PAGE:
Old geezers like Stephen and I who remember the good old days of Saturday morning cartoons, and the most cynical of us will occasionally complain about the fact that there’s no longer any funny violence in animation, nor do the characters get to be as terrible to one another as Tom & Jerry or Bugs Bunny and Elmer Fudd.  Certainly there’s something to be said that cartoons weren’t always AIMED at children, and so the sight of Daffy Duck getting his face blown off was designed to appeal to viewers old and new, whereas today’s cartoons have an expectation that they teach lessons and help the young’ns to be better people and such…

Still, it was funny when they smacked each other about the head, which leads us to today’s rassum-frassum query…

The MS-QOTD (pronounced, as always, “misquoted”) finds ‘Duck Amuck’ to be the best example of a rivalry in the history of the visual medium, asking: Which cartoon character makes the best cartoon adversary of all?


About Author

Once upon a time, there was a young nerd from the Midwest, who loved Matter-Eater Lad and the McKenzie Brothers... If pop culture were a maze, Matthew would be the Minotaur at its center. Were it a mall, he'd be the Food Court. Were it a parking lot, he’d be the distant Cart Corral where the weird kids gather to smoke, but that’s not important right now... Matthew enjoys body surfing (so long as the bodies are fresh), writing in the third person, and dark-eyed women. Amongst his weaponry are such diverse elements as: Fear! Surprise! Ruthless efficiency! An almost fanatical devotion to pop culture! And a nice red uniform.


  1. I’ve always been a HUGE fan of Wile E. Coyote. He may never succeed, but he’s persistent and never gives up no matter how many times he loses, gets kerploded or has something heavy fall on him.

    • Ross Bagley on

      I agree with Alisha, but Elmer Fudd makes a close second. Manly because he considers himself the hero, a brave hunter and outdoors man.

  2. Of the Looney Tunes, Yosemite Sam is easily the best. Out of the recurring adversaries, he was certainly the most versatile. Elmer Fudd was either a hunter or everyman. Marvin was always the invading Martian, and Taz was Taz. Sam however could be a western gunslinger, a Hessian soldier, a Confederate General, a knight, whatever you need. Had Looney Tunes proper survived into the 80s, he would have played Higgins in a Magnum PI parody.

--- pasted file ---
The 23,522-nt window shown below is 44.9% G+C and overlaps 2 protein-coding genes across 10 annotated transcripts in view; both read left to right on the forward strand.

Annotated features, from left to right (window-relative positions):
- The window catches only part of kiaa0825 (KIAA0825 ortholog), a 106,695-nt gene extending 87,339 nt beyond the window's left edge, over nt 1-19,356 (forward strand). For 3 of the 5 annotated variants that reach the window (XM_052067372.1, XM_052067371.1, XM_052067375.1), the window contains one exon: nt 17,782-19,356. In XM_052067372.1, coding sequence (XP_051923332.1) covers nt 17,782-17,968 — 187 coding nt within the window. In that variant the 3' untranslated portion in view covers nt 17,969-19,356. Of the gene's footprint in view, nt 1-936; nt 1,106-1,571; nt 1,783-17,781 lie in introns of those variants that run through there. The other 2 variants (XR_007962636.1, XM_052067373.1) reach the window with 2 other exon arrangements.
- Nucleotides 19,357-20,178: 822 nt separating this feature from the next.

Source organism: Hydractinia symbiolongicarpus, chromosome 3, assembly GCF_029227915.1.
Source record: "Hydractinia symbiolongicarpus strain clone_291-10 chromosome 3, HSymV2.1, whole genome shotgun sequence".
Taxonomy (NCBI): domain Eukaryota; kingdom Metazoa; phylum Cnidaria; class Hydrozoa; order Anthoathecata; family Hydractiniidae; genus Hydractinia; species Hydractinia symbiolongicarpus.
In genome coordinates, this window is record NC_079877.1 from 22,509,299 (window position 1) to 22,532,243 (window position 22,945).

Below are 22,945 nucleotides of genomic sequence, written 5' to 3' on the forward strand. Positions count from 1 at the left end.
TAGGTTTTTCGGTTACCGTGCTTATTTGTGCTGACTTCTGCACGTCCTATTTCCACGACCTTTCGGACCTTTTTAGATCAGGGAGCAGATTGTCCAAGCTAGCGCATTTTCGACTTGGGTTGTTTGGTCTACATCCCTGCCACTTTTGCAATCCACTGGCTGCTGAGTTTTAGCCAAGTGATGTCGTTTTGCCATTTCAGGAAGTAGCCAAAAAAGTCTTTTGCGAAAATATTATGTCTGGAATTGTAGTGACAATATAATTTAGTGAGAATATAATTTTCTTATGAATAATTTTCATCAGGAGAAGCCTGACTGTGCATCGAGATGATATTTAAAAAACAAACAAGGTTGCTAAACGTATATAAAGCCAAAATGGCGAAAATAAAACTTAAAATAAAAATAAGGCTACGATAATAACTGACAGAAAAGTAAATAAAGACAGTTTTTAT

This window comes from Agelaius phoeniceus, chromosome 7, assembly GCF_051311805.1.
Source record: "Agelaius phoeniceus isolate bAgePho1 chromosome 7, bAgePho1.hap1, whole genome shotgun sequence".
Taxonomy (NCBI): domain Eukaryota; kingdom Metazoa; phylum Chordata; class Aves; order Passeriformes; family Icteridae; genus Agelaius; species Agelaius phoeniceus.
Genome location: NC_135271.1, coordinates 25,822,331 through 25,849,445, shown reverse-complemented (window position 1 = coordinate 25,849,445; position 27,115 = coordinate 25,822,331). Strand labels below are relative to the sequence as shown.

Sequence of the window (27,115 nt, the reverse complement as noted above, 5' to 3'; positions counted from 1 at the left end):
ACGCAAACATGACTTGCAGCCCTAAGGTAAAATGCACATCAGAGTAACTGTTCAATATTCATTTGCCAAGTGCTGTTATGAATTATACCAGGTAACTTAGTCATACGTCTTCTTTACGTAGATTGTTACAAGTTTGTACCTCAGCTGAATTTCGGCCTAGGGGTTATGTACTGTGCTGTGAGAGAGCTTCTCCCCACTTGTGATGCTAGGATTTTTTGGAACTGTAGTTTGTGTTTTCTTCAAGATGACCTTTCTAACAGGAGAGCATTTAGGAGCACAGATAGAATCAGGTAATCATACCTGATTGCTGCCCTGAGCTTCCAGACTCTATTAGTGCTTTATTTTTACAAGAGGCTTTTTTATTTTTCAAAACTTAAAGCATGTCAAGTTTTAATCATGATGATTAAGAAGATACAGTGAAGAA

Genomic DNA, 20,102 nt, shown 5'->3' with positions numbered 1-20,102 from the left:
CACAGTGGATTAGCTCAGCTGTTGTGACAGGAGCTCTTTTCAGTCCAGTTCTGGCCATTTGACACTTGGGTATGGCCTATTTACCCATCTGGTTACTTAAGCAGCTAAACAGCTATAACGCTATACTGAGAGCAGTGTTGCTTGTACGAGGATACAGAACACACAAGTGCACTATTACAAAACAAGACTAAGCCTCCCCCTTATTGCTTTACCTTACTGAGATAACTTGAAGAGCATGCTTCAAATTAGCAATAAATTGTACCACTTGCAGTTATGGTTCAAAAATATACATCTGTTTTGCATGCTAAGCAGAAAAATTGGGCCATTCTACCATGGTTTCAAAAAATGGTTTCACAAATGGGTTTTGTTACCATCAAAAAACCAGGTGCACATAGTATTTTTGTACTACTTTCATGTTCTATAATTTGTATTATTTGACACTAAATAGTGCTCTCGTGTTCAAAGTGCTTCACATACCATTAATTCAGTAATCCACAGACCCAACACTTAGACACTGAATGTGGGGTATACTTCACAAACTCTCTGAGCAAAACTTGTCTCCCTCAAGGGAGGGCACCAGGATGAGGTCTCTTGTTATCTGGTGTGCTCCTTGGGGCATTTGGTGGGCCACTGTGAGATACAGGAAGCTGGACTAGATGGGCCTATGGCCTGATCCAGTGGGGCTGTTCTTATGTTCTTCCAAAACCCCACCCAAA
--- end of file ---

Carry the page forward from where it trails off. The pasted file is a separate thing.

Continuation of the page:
3. Oldcomicfan on

    As my second choice, I’d have to go with Wile E. Coyote also. He was pretty much The Roadrunner’s only adversary, and even appeared in a few other cartoons as well, and except for one talky that I recall, he did it all without speaking. Plus he always was coming up with the most outlandish schemes that bordered on genius… yet he never seemed to learn from his failures. Bugs had a wide variety of adversaries, including Yosemite Sam, who is my third favorite, Elmer Fudd, that big thing that always wanted to pat him and hug him and hold him and stroke him and I will call him George, as well as Marvin and Daffy Duck – and none of them could carry the show as his sole opponent the way Wile E. Coyote did.

    First place goes to Bluto, who was Popeye’s main adversary from the 1920s to date – and the media that Popeye and Bluto appeared in far outweighs anything done by any of the Warner Brothers characters. Newspapers, comic books, animated cartoons, radio, television, theater, record albums, etc. I’ve heard claims that Popeye ought to be considered the first Superhero, and if that is true, Bluto ought to be considered the first super villain, though aside from having a glass jaw and a head of iron, his only real power was that he was stronger than Popeye up until Popeye opened a can of Spinach.

  4. Cecil Turtle.

    Why, you may ask? Well, I’ll tell you! Bugs Bunny is normally implacable and untouchable; 9 times out of 10 the stonewall that his normal adversaries bash themselves against in futility.

    The only character that was always an exception was Cecil Turtle. In the three classic cartoons with Cecil Turtle, Bugs gets his world turned upside down. Cecil turns the tables on the much more famous rabbit, giving the bunny a taste of his own medicine.

    In the new looney toons, Bugs is allowed to triumph at last, but for more than 50 years Cecil Turtle has been Bugs Bunny’s unconquerable nemesis.

    My honorable mention goes to the Road Runner. That dude (dudette?) is Wile E. Coyote’s unbeatable foe, his impossible dream.

    • Did you ever see Cartoon Network’s “The Looney Tunes Show” where Cecil showed up working as a customer service phone operator, or the one where he purposely stood behind Bugs car and tried to claim Bugs broke his shell? I’m not the biggest fan of the series, but those episodes made me crack up so much that I had tears streaming down my face. It was a little different than the old cartoons, but I thought they did a great job of capturing his essence and making him a pain in Bugs backside.

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